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How to Use Realistic Photos of Seniors in Healthcare Marketing

How to Use Realistic Photos of Seniors in Healthcare Marketing

January 13, 2021


By Thomas Sanders

Guest author Thomas Sanders is a photographer, author, filmmaker, and professor focusing on senior marketing.

I once did a senior stock photoshoot on a 92-year-old who rode his bike 150 miles a week around the winding roads of Sonoma County. Another memorable photo shoot was of a 111-year-old who wrote 12 published books, starting at the age of 70 years old! 

When you have 40 more years to look forward to at 70 years old, you can do a lot with your life if you choose to. These are the types of seniors who you want to represent when buying stock photos of seniors: seniors who are authentic, and it shines through in the photos. 

Choosing stock photos of seniors should be an easy process because so many amazing seniors have lived—and are still living—amazing lives. Yet for the most part, seniors are poorly represented in the stock photography industry. I want to help you learn how to find captivating, authentic stock photos of seniors to elevate your company's branding.

If you’re responsible for marketing to seniors or to companies that sell to  seniors, you’ll find this report useful.

The Current State of Senior Stock Photography

I did a quick search of all the major stock photography companies, from cheap to high end, simply using the search word “seniors.” 

The images I see mostly do not represent the aging population. There are a number of problems with the search results, including:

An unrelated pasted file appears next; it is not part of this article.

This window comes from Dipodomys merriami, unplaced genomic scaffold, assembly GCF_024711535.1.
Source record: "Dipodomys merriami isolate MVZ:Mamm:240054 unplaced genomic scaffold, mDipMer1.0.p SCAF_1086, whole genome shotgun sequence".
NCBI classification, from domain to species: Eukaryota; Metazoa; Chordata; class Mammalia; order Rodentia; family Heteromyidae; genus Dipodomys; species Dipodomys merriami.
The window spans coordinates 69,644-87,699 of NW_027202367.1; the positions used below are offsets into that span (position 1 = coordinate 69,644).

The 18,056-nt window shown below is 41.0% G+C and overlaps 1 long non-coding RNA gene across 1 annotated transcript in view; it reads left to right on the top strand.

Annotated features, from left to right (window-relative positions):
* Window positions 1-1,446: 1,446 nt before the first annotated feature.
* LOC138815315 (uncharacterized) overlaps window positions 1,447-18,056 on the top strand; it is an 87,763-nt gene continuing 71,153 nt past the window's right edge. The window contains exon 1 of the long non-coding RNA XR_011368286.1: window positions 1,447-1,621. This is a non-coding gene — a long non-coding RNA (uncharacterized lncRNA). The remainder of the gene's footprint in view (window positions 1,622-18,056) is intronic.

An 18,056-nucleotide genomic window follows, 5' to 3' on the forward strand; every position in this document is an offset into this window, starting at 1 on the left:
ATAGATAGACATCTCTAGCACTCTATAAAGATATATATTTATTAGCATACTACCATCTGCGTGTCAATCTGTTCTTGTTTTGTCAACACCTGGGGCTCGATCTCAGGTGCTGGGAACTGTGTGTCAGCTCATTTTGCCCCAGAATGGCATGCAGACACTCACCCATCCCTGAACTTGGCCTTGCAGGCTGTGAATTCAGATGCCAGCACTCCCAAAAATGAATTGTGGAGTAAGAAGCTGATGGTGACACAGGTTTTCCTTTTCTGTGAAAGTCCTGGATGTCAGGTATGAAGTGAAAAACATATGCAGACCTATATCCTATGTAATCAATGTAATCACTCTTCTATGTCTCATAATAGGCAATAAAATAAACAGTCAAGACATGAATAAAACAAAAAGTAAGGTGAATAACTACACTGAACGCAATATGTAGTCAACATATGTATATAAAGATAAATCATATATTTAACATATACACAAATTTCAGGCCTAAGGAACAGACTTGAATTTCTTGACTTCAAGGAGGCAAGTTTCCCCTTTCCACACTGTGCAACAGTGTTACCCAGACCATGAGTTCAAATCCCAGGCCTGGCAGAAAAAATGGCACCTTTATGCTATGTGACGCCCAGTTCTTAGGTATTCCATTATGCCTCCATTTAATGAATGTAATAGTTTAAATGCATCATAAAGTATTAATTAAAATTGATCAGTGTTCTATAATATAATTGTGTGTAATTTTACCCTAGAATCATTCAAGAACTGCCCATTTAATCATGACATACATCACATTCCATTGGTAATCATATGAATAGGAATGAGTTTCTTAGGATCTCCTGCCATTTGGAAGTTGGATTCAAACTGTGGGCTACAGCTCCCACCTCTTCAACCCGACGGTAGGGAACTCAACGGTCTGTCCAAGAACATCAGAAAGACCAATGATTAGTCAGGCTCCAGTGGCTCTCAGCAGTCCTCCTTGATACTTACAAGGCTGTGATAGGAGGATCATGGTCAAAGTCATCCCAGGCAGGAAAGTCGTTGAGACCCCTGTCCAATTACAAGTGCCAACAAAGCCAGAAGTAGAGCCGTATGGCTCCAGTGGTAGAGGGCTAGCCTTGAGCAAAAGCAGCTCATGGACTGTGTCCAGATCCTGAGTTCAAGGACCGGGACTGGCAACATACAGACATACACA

• The same senior baby boomer models are used over and over (even on different stock photo websites). 
  • The photos are incredibly canned. 
  • There is a huge lack of ethnic diversity.
  • Some of the photos are very outdated.
  • The seniors are much too young looking, which creates a lack of authenticity. 

This is mind-boggling to me, because according to the United Nations, one-seventh of the world’s population is currently over the age of 60 years old. Why are seniors not represented more accurately in marketing when almost 15 percent of the population is seniors? Fifteen percent is a huge percentage of our population! 

We see a lot of the exact same stock photos used by companies. The photos are widely used because companies might be paying for cheap stock photos (meaning under $50 a photo, or via a very cheap photo stock subscription), and they are not willing to spend the extra money. Or, when there are good quality senior stock photos, lots of companies are buying them because they are so good. 

Authenticity in Quality Senior Stock Photography

When I say “aged senior,” I mean someone over the age of 80 years old. It is the aged seniors who bring more authenticity to companies’ branding. 

Of course, we all have a somewhat subjective view on what someone over the age of 80 years old should look like. I would say most of us expect someone over the age of 80 years to have a good amount of wrinkles and maybe some age spots, they are likely wearing glasses, and they are sporting grey hair. These are the seniors more companies need to represent in their marketing, and the images do exist.